From Sydney Perkowitz at JStor:
We can find guidance in two classic works about the dangers of modifying people and labeling them as “superior” or “inferior”—the novel Brave New World (1932) and the film Gattaca (1997). Their publication anniversaries in 2017 are sharp reminders of the costs of embracing any kind of twenty-first-century eugenics.
In the final analysis, Brave New World portrays a “hard eugenics” created by a government to suppress human rights, diversity, and opportunities for its citizens. But like the world in Gattaca, our own society could instead display a eugenic element not imposed from above, but arising from our society’s dynamics. Unless our society balances the undoubted benefits of gene editing against its equally undoubted risks, the greater danger may come not from authoritarian government but from this “soft eugenics.” More.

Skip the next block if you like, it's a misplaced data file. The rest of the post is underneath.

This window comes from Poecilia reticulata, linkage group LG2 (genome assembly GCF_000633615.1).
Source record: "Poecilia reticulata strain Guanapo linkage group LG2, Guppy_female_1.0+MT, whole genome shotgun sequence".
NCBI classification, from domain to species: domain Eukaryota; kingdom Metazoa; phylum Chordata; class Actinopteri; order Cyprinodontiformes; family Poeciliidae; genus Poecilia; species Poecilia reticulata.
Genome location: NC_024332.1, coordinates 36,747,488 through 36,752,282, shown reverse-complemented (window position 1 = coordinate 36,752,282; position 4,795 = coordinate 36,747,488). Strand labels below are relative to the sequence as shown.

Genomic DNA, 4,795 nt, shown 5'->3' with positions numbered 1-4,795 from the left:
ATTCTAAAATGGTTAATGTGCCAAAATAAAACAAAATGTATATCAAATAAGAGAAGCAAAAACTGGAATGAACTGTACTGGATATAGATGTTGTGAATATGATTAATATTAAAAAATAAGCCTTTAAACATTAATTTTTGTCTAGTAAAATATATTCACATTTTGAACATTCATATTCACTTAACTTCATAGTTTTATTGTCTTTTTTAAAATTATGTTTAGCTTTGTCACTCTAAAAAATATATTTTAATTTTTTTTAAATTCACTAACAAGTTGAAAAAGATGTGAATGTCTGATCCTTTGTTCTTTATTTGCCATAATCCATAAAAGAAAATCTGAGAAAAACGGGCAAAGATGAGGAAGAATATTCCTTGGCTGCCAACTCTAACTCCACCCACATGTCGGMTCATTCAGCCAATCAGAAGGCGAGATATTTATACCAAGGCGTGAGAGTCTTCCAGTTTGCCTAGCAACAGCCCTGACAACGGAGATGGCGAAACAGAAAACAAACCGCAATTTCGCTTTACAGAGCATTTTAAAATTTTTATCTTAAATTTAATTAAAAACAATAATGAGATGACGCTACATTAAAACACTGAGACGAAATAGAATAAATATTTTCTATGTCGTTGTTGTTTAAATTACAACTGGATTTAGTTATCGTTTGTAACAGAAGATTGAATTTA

Well, where children are concerned, the difference between “hard” and “soft” eugenics is a wash.
Ah, memories: Once, long ago, I was testifying in front of some commission or other on new genetics technologies. A commissioner asked me, why did I oppose free choice for parents? I pointed out that a doctor friend who is a hormone specialist was often consulted by parents about their children’s height. She never had anyone consult her about a son who was too tall or a daughter who was too short. They all wanted their sons tall and their daughters short.
My point was, even hormone manipulation would mainly enforce sexism by tampering with natural heights. It was unclear to me why feminists were so all-fired in favour of that. It will be interesting to see what gene editing can do in that line.
See also: The “gene” seems to be a dying idea